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OPP, CMHA officials thrilled with IMPACT results

by Chris Daponte

WELLINGTON CTY. - A recent collaboration between the OPP and CMHA is such a success the program is expanding locally and is highly sought-after across the province.

Just over two years ago, the Wellington County OPP and the CMHA (Canadian Mental Health Association) launched the Integrated Mobile Police and Crisis Team (IMPACT).

Funded by the Waterloo Wellington Local Health Integrated Network, the program enables specially-trained clinicians to attend mental health-related calls alongside Wellington OPP officers.

“We bring the expertise with us,” said OPP Inspector Scott Lawson.

He noted that in April a third IMPACT clinician will be hired to keep up with the demand for services.

“That demonstrates the need ... and the operational impact [it] has in the community,” Lawson told the Advertiser.

He explained the OPP responds to an average of three mental health and addiction calls daily, resulting in over 400 officer hours per month dedicated to those calls.

“You can only fathom what that would look like (without IMPACT),” said Lawson.

IMPACT manager Brooke Young called the program “one of the greatest partnerships” the CMHA has ever had.

“It’s been incredibly successful,” said Young, adding, “Our team is able to engage people who are really struggling with immediate intervention.”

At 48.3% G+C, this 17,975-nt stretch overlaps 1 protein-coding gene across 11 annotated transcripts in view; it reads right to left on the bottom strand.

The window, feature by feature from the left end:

As a result of the IMPACT program, about 70% of mental health and addiction calls have been diverted from area emergency departments, Lawson explained.

Plus, he added, of the patients the OPP does apprehend under the Ontario Mental Health Act, over 50% ultimately require a long-term stay in a mental health facility.

“That shows we’re getting to the right people,” said Lawson.

“It’s absolutely helping our community because we’re able to focus on the crisis at the time, when people really need the help.”

Young explained the clinicians, or crisis response coordinators, work full time for CMHA and are stationed at the OPP office in Aboyne.

From April to the end of 2017, IMPACT officials responded to 604 requests for service and diverted 169 emergency room visits.

“The demand is certainly growing,” she said.

While acknowledging the program is “not about money,” Lawson estimated IMPACT has saved tens of thousands of dollars.

“You can not deny the cost savings for health care, for [the OPP] and for ambulance services,” he said.

He later added, “We’ve already paid for the [IMPACT team salaries] 50 times over.”

Lawson said he is proud that the IMPACT program, which was “born and raised in Wellington County,” is now offered in Guelph and Waterloo. He added local officials regularly receive inquiries about it from across the province.

The proactive approach to mental health has additional benefits, Lawson explained, including better equipping OPP officers to deal with mental health and addiction calls when a clinician is not available.

IMPACT officials can also help at local high schools, with patient transfers to hospitals and with diverting cases from the court system.

“It’s just endless, the positives,” Lawson said.

“We’re all working together ... and we’re way more proactive than we’ve ever been before. We’re so upstream now ...

“Nobody really sees the benefit (firsthand), but there’s a lot to be said for what we’re doing. It’s pretty awesome.”

February 9, 2018


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